Cyprus match-fixing on UEFA’s radar

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Police are investigating possible match-fixing cases after the Cyprus Football Association received notification of five suspicious fixtures from European football’s governing body UEFA.

The latest corruption allegation casts a darker shadow over the clean reputation of Cypriot football.

According to UEFA, suspicious betting activity was recorded in three second division games – Ermis Aradippou v Digenis Morphou, Onisilos Sotiras v Digenis, and Othelos Athienou v Xylotymbou plus two cup fixtures.

The first cup fixture was played between first division side AEK Larnaca and second division side Karmiotissa with UEFA assigning blame on the latter.

The other game was between Pafos FC and Ayia Napa, with UEFA not assigning responsibility. The CFA said the reports have been forwarded to the police.

Justice Minister George Savvides urged Cyprus Police to take swift action when probing the cases.

“I have given clear instructions to the chief of police and members of the force to immediately proceed with the necessary actions. I want to emphasise anew that the government’s policy is zero tolerance on all forms of corruption,” said Savvides.

This is not the first time that UEFA has sent in match-fixing notifications to the CFA, as the country’s second division and cup games are frequently drawing the body’s attention.

Some 80 notices have been received by the CFA in recent years, but police have so far failed to bring anyone to book.

Last year, the CFA suspended second division games for a week following several match-fixing reports.

It had then said that it would impose stricter penalties on teams involved. At the time the CFA decided not to allot teams involved with the €60,000 season funding.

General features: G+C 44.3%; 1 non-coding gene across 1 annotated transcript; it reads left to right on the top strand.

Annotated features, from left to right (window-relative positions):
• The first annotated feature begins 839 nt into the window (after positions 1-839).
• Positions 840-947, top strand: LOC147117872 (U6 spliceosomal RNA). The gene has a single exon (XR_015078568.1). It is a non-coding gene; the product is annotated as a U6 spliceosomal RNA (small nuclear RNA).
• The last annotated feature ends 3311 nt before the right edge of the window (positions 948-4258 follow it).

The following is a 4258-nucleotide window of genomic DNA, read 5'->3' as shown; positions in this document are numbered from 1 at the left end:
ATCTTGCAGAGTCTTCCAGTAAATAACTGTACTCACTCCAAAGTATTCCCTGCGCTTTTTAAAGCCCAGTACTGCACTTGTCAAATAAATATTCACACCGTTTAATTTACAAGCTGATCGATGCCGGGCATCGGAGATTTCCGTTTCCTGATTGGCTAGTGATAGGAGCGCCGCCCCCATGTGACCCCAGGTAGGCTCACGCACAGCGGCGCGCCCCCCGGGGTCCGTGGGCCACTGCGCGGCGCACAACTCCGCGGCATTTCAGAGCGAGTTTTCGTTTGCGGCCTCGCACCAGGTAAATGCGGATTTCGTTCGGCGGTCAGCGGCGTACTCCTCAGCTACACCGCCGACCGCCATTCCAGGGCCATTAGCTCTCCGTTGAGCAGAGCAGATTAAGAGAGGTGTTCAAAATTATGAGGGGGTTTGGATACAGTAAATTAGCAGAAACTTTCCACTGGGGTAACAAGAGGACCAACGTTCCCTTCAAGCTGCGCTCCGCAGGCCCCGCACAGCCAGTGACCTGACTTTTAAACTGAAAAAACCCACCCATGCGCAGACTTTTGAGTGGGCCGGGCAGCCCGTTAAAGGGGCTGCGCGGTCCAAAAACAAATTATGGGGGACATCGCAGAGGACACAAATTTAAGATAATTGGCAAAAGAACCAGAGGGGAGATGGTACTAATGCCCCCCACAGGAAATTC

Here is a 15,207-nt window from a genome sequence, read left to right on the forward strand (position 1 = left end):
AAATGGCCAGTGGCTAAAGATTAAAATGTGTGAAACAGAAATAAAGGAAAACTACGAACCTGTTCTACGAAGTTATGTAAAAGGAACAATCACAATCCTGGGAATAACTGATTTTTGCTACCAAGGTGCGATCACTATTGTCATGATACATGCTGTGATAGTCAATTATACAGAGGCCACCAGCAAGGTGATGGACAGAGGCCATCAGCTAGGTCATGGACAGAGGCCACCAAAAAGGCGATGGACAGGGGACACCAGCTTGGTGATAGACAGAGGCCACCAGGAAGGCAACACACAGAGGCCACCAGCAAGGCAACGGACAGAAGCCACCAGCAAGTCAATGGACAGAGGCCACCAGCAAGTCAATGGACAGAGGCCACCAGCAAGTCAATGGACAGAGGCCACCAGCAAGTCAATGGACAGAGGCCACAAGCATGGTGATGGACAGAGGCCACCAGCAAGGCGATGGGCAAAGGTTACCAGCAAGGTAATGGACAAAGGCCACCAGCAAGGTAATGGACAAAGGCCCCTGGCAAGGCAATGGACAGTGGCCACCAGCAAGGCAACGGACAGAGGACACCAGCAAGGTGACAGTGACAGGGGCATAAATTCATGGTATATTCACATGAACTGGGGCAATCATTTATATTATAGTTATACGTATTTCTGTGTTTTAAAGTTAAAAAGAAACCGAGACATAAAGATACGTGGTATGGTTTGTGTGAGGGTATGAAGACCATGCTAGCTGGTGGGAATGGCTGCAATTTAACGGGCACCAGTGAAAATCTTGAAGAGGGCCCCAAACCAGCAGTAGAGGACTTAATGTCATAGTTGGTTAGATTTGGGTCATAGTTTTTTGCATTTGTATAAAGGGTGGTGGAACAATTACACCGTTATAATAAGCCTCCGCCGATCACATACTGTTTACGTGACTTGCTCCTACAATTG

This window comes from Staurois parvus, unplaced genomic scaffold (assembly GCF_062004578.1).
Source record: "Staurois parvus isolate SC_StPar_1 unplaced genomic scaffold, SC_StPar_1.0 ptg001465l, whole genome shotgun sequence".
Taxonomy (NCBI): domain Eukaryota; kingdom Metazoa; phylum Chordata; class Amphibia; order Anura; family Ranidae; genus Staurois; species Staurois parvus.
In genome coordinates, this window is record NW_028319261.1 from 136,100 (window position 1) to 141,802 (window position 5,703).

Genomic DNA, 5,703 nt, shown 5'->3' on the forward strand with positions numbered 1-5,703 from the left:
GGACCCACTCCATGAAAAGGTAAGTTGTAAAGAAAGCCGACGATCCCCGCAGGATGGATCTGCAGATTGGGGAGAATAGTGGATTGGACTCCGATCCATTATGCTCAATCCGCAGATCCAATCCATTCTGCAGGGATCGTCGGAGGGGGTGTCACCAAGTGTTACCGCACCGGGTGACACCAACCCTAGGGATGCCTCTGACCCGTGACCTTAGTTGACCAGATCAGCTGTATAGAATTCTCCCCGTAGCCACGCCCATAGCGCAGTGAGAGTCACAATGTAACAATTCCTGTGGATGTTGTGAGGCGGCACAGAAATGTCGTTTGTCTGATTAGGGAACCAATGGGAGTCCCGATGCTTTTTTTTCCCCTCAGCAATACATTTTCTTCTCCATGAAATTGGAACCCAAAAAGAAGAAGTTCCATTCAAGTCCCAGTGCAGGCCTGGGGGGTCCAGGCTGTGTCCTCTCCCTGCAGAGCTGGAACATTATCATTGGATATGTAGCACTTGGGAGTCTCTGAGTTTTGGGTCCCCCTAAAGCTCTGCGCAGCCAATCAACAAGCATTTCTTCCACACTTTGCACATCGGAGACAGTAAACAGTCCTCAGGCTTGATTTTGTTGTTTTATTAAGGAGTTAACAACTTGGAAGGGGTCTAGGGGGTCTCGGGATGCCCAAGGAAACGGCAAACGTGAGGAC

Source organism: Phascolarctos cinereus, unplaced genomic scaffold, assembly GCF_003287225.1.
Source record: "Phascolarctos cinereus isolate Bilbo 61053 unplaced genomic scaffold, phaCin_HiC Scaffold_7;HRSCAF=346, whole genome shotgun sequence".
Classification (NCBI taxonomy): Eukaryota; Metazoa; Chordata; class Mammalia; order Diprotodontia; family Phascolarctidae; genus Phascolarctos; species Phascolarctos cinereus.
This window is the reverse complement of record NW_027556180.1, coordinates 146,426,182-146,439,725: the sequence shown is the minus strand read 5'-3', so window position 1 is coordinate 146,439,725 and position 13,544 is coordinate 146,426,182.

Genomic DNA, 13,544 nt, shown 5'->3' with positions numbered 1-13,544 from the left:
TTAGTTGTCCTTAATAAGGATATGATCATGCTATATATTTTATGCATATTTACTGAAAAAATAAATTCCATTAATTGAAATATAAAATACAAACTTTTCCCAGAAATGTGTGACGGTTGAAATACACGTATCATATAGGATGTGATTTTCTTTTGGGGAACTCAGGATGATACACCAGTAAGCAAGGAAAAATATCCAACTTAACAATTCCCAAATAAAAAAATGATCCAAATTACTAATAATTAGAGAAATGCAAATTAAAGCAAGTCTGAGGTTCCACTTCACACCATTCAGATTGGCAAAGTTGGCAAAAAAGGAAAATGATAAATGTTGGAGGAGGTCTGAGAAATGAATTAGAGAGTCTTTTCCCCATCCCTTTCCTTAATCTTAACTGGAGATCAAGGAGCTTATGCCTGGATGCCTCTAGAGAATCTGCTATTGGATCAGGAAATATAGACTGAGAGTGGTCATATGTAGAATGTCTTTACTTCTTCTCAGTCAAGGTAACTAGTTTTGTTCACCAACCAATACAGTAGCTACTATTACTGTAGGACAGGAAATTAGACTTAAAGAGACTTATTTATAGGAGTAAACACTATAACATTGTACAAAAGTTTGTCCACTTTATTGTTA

A penalty which was not perceived to be a deterrent.

The Cyprus FA said there would be further points deduction and fines if a team participated in two suspect matches or more, with a five-year ban for clubs subject to inquiries for five fixtures.

The announcement followed an unprecedented move last week by Nicosia club Omonia, which had called on UEFA and FIFA to intervene and even ban Cypriot teams from European tournaments as “there is widespread corruption in Cypriot football”.

The Nicosia club claimed the situation is unlikely to change under the leadership of CFA chairman George Koumas.

Omonia said the outcome of several of its games had been tainted by poor and biased refereeing, adding that it intended to ask UEFA and FIFA to intervene.

Omonia was not alone in calling the top international football bodies to act as Limassol’s AEL had also called them to intervene, alleging people connected to the underworld were involved in Cypriot football.

Topflight side Apollon Limassol has also questioned the credibility and quality of Cyprus refereeing and has sent a motion to the CFA demanding that local matches are officiated by foreign referees.

Marios Panayi a former referee is reportedly preparing to file more complaints against Koumas whom he had named a few years ago as being behind match-fixing.

In December 2014 Panayi claimed that he had recordings, documents and other evidence proving that members of the CFA were fixing matches, in particular deciding which team would be relegated to the second division.

Panayi identified Koumas who, at the time, was the deputy head of the CFA, as the man behind the curtain, stressing that he had to be removed from the picture for the sake of Cyprus football.

At the time Cyprus Police had said they had investigated the claims, but the evidence was strong enough to take to court.